I would have recommended that the former Prime Minister pause for even longer at highly crucial places. For example, after saying "subjected you to manipulation, mistreatment and malpractice, we apologise". She dropped her voice at this point, allowed her inflections to lower and paused. All this was excellent and meaningful.

An even longer pause, (at around 0.33), for example, would have emphasised even more the sincerity and importance of the apology.

When we are up on stage a short pause can seem like an eternity. However, to the audience a pause can seem much shorter. The basic guideline is the larger the audience the longer the pause needs to be to have maximum effect and engagement.

Emotional intelligence tip 4: Use "I".

I wanted the former Prime Minister to use "I" rather than "we" during the apology. She, as our head of state, was our representative so I don't think she needed to say "we" all the way through. Instead, I would have liked her to have personally owned the apology on our behalf by saying "I apologise". This could have been done on behalf of "we".

For example, she could have said, "As the Prime Minister of Australia, I apologise and I apologise not only from my own heart but on behalf of the Parliament and everyone in Australia".

However, I must admit that at the very end "we" worked very powerfully. "For those who fought for the truth to be heard, we hear you now." This was brilliant.

There is no one right way to engage an audience; there are many ways.

Want to improve your confidence as a public speaker so your audience wants to listen to you? Book into our public speaking development package

Emotional intelligence tip 5: Name the elephant in the room.

The former Prime Minister uses strong language as she describes what happened to the mothers she was talking to. "You were yourselves deprived of care and support. To you, the mothers who were betrayed by a system that gave you no choice and subjected you to manipulation, mistreatment and malpractice, we apologise."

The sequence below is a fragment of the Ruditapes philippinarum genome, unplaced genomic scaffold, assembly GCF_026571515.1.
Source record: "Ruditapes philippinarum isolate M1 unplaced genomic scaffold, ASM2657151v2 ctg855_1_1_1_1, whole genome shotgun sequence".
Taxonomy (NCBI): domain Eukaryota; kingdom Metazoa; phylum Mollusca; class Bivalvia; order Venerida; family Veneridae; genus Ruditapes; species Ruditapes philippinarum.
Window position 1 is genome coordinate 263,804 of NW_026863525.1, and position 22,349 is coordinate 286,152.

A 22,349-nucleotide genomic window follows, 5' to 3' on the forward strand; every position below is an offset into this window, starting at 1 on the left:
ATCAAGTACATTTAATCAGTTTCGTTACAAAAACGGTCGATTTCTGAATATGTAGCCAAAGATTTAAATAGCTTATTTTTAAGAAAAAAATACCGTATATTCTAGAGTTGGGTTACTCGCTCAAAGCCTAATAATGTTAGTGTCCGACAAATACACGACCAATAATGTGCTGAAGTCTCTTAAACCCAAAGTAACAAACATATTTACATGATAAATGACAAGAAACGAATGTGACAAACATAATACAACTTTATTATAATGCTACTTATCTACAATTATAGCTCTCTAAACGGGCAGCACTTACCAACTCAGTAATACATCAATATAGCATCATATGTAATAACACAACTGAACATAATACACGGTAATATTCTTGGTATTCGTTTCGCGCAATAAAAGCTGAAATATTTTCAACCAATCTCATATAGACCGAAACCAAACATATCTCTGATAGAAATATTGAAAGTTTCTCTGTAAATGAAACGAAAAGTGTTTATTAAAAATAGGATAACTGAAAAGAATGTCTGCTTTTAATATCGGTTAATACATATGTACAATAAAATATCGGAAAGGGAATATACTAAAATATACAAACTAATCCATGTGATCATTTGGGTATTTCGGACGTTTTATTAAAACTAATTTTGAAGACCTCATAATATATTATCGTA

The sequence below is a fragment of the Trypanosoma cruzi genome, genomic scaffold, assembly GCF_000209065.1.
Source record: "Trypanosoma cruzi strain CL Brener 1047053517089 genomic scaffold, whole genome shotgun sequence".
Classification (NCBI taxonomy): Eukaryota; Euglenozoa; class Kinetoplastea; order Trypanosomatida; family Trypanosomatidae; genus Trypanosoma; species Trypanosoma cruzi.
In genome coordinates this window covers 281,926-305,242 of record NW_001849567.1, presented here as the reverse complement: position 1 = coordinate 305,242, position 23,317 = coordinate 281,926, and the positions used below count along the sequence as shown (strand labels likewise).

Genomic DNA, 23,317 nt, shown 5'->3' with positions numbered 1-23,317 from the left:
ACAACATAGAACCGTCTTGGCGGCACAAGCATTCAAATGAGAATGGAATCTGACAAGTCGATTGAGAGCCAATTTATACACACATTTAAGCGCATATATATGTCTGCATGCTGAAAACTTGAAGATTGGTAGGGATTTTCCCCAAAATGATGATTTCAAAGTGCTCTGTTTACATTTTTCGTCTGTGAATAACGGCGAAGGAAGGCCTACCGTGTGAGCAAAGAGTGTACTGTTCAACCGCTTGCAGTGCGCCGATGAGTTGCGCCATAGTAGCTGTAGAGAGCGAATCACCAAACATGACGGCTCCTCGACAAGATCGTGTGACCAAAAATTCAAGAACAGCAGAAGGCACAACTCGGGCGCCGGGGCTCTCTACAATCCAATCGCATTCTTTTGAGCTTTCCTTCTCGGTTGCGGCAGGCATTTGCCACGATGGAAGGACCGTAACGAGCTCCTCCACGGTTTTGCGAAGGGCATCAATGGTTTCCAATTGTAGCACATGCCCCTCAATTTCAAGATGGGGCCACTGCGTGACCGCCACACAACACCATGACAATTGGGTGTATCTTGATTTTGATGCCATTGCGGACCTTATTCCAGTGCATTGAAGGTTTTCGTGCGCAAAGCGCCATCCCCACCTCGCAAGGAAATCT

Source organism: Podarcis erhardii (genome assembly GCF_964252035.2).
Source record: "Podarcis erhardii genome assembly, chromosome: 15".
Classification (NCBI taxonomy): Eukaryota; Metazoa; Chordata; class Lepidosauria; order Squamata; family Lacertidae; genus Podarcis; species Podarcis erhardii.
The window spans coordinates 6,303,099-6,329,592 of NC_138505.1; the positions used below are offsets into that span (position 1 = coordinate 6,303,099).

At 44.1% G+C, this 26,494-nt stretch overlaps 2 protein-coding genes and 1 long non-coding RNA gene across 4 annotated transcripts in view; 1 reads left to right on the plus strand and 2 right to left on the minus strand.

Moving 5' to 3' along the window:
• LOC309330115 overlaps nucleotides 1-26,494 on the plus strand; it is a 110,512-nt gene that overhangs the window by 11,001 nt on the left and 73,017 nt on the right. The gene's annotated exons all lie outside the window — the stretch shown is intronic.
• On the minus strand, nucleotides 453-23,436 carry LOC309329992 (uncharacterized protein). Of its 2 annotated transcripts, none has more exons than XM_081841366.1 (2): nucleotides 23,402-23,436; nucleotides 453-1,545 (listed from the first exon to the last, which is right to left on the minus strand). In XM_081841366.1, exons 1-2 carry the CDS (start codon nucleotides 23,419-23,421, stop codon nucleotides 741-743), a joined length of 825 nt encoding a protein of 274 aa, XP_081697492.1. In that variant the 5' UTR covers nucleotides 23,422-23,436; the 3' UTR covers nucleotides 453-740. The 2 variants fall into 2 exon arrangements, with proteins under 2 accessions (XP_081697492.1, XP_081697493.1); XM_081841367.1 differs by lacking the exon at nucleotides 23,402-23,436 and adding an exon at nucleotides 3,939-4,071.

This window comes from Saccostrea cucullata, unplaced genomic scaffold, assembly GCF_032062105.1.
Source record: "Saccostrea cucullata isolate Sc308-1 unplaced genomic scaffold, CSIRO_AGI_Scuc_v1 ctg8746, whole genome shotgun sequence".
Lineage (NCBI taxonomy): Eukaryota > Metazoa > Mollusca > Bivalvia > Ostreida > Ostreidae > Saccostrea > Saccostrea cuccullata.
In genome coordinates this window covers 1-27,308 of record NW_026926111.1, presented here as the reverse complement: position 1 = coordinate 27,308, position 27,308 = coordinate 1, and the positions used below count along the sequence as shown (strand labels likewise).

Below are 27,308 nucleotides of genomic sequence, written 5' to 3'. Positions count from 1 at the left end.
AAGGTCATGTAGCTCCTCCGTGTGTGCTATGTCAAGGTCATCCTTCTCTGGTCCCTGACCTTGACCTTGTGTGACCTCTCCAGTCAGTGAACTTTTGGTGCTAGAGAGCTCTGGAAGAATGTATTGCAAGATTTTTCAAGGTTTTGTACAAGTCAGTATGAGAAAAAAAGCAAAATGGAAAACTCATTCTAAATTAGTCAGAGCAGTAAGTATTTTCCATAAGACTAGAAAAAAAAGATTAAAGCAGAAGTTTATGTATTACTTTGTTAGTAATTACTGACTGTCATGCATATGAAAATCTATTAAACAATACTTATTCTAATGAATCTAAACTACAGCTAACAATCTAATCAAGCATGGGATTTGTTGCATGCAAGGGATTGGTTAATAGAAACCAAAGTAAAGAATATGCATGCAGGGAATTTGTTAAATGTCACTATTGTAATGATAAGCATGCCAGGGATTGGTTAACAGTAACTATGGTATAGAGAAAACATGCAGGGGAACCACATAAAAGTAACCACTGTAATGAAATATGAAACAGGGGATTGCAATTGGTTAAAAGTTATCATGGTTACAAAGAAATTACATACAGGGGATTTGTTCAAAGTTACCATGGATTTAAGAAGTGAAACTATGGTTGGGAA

Audiences like to hear it as it really is. They don't want some wishy-washy description. If there is heartache they are helped by hearing the heartache being named. If they feel vulnerable, helpless or thwarted, they want to hear that acknowledged. It engages an audience.

They know you understand them. They know you have heard them. They hear your courage in naming it.

The result of all this is an audience that is more likely to engage with you and hear your message.

It's so easy to try and step away from the emotions of an audience and to try and pretend that everything is okay or to smooth things over. But if things are not okay you will lose credibility with the audience if you do this. Instead, have the ability to explain that you understand the audience. This will increase your ability to engage them.

Just in case you have any doubt about this, listen to the segment in the speech leading up to 0.56. The audience claps and cheers in response to hearing this: "You were given false assurances, you were forced to endure the coercion and brutality of practices that were unethical, dishonest and in many cases illegal." At this point the audience breaks out into spontaneous applause. Yes, the words had hit 100% engagement. A softer version would not have worked nearly as well.

How to improve your public speaking now.

Can you afford to have you or your team unable to engage their audiences? No! Organisations need to be represented by engaging speakers in order to get their message across as swiftly and effectively as possible. This applies to you if you are an executive or a manager too - do not bore your employees, your stakeholders or your board. We have a number of options to help you:

  1. Book into our public speaking development package.
  2. There is a definitive guide: "The beginners guide to being a brilliant MC".
  3. Read the book "Overcome the Fear of Public Speaking".

For more details or to make a booking e-mail us now or pick up the phone and call us.